The last couple of posts have dealt with defining what a paradox is and how they are used. There is an example of a paradox in the prayer we offer as we prepare for Communion:
The priest says:
Behold the Lamb of God, behold him who takes away the sins of the world. Blessed are those called to the supper of the Lamb.
We respond with a prayer that is a paradox:
Lord, I am not worthy that you should enter under my roof, but only say the word and my soul shall be healed.
This response is one of the most noticeable changes in the third edition of the Roman Missel which we have been using for about 18 months. More about why it is such a powerful paradox tomorrow but for now; I invite you to view a clip from the video below that explains why this change (that many don’t like) was made.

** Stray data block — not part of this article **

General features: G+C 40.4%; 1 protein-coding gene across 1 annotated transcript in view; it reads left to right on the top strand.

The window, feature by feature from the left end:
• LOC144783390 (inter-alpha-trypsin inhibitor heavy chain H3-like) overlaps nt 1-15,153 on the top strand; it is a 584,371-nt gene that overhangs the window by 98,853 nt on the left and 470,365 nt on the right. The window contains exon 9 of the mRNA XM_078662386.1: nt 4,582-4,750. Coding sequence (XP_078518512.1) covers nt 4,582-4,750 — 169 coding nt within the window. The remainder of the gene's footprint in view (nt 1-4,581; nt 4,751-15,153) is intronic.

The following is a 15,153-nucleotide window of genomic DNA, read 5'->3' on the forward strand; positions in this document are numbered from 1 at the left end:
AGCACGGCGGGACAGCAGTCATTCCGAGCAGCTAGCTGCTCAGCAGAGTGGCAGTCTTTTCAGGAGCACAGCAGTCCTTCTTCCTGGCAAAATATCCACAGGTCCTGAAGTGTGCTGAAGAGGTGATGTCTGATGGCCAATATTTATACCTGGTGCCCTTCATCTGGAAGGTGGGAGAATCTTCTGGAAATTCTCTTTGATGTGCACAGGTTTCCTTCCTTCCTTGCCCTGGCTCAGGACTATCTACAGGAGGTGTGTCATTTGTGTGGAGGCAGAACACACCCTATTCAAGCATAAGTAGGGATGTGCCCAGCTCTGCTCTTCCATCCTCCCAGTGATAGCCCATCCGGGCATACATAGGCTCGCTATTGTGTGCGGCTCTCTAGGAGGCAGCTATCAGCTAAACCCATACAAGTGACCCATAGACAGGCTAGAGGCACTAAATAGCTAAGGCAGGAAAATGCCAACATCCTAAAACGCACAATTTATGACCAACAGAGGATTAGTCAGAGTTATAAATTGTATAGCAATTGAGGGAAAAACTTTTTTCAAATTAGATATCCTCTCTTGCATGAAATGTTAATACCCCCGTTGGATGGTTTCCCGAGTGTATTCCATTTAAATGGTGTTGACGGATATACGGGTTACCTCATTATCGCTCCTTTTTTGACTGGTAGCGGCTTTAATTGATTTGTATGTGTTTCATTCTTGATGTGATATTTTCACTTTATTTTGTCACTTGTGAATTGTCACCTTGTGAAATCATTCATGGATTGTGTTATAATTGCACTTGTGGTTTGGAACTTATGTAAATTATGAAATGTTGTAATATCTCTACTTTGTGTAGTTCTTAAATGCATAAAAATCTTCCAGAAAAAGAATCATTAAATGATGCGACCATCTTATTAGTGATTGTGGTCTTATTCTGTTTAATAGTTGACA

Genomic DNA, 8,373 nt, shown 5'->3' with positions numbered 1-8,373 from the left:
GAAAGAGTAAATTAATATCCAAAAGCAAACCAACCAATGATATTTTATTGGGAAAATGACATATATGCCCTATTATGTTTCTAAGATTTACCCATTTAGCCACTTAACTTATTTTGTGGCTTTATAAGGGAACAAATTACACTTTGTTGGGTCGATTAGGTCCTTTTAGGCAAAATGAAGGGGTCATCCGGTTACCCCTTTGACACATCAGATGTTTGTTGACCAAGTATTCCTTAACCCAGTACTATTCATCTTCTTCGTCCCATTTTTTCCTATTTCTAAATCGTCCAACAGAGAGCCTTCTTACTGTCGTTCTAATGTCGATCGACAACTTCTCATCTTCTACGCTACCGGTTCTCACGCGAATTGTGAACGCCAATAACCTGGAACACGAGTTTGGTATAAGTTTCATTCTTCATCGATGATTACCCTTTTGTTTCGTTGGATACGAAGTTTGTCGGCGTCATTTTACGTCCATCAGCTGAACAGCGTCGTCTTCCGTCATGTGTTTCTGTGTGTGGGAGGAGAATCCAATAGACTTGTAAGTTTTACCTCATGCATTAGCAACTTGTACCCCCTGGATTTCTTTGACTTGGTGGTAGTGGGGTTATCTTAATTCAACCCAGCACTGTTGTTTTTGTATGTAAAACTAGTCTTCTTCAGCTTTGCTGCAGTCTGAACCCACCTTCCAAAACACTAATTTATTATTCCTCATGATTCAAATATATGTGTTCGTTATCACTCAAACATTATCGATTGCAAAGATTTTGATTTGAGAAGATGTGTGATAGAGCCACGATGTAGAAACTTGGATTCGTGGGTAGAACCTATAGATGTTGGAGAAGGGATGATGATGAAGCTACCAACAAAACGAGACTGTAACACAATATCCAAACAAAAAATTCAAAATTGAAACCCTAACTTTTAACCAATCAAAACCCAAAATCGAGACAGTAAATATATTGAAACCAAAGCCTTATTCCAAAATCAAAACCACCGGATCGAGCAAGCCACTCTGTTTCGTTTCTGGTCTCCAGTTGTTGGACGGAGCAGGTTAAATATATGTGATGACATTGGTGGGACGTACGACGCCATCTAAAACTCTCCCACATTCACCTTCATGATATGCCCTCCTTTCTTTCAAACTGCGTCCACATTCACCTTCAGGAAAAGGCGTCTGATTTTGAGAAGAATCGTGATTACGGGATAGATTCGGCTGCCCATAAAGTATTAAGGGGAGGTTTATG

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The gospel story:
As [Jesus] entered Capernaum, a centurion came forward to him, begging him and saying, “Lord, my servant is lying paralyzed at home, in terrible distress.” And he said to him, “I will come and heal him.” But the centurion answered him, “Lord, I am not worthy to have you come under my roof; but only say the word, and my servant will be healed. For I am a man under authority, with soldiers under me; and I say to one, ‘Go,’ and he goes, and to another, ‘Come,’ and he comes, and to my slave, ‘Do this,’ and he does it.” […] Jesus said, “Go; let it be done for you as you have believed.” And the servant was healed at that very moment. (Mt 8:5-13)